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Details & Cataloguing

Erotic: Passion & Desire

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London

Pablo Picasso
1881 - 1973
HOMME ET FEMME NUS
signed Picasso and dated 29.11.71. III (lower right)
brush and ink, wash and pencil on paper
51 by 66.5cm., 20 by 26 1/8in.
Executed on 29th November 1971.
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Provenance

Galerie Louis Leiris, Paris
Marlborough Gallery, Madrid & New York
Acquired from the above by the present owner in February 2015

Exhibited

New York, Marlborough Gallery, On Paper: Selected Drawings of the 19th and 20th Centuries, 2000, no. 103, illustrated in the catalogue p. 28
Florida, Boca Raton Museum of Art, Picasso: Passion and Creation/The Last Thirty Years, 2001, n.n., illustrated in the catalogue p. 41

Literature

Christian Zervos, Pablo Picasso, Œuvres de 1971 à 1972, Paris, 1958, vol. XXXIII, no. 248, illustrated p. 248

Catalogue Note

A powerful example of Pablo Picasso’s mature drawing, Homme et femme nus is imbued with an extraordinary sensuality and eroticism. Depicting a woman languorously enclosed within the embrace of a somewhat satyr-like male, the present work superbly embodies the words of the critic Jeffrey Hoffeld: ‘[Picasso, in his art,] is a voluptuary, hedonist worshipper of flesh and orgiastic tumble’ (Jeffrey Hoffeld, Picasso, The Late Drawings, New York, 1988, p.6)

Homme et femme nus, executed in crayon and India ink, expertly combines the two mediums exemplifying Picasso’s technical brilliance, where blurring washes of ink are used to create an atmosphere of confusion and the rendering of the bodies as a composite of disjointed and angular planes recalls Picasso’s Cubist experimentations of the 1910s. Underlying ripples of sexual frustration and the struggles and physical hardships facing the aging painter are given potent expression in this work, as Hoffeld notes:  ‘Contortionist sexual gymnastics, if only portrayed rather than actually lived, vicariously restore confidence, relive despair, and provide recollected moments of orgasmic oblivion.’ (ibid., p.13).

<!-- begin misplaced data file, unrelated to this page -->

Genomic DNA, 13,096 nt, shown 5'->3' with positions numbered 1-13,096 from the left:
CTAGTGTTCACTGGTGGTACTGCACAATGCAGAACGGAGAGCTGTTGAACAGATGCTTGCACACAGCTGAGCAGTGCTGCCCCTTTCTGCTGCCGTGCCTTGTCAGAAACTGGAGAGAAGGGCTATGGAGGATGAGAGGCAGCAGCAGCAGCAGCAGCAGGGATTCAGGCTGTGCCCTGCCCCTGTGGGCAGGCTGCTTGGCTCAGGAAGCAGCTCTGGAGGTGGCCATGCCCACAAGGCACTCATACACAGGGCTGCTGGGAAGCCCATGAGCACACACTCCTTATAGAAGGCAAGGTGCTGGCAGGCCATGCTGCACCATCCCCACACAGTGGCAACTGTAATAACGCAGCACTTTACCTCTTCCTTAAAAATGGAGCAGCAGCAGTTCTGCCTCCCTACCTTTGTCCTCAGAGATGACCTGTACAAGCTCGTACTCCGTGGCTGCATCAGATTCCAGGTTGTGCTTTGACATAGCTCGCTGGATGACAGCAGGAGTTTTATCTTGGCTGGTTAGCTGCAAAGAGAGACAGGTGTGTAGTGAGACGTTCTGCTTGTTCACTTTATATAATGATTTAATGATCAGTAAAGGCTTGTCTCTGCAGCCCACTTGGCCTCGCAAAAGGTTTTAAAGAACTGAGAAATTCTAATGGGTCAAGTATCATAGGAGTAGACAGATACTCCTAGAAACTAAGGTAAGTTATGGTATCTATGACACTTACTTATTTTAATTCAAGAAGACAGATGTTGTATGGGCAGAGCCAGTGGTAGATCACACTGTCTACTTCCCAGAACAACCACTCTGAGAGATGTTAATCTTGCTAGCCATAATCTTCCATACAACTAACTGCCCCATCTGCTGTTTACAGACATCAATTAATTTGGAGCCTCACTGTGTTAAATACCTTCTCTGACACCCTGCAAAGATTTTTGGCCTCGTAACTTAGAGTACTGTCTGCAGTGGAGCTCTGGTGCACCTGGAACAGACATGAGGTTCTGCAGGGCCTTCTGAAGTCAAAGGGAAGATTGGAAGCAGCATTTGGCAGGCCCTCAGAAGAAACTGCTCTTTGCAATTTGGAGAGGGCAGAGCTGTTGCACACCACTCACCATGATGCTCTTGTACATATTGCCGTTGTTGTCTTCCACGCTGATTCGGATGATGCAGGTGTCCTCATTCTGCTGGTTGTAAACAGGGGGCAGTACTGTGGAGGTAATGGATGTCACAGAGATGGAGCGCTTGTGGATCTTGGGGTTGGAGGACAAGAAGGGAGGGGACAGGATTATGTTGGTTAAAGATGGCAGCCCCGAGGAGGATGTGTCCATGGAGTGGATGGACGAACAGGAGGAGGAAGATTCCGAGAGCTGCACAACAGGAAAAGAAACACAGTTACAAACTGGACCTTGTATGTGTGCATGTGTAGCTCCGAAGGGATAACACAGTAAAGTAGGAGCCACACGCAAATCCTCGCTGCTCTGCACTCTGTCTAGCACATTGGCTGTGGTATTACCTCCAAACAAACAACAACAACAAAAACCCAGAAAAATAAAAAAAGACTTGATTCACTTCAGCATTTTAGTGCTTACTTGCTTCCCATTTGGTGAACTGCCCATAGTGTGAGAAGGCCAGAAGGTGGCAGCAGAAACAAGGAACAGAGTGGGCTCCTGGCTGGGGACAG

Picasso’s sensual rendering of the female body and the voyeuristic old man behind her in this work give resonance to the words of the artist’s granddaughter, Diana Widmaier Picasso: ‘What underlies Picasso’s entire work – the only thing – is an erotic drive transformed into artistic desire. One is an extension of the other’ (Diana Widmaier Picasso, Picasso, ‘Art Can Only Be Erotic’, Munich, 2005, p.7).

Erotic: Passion & Desire

|
London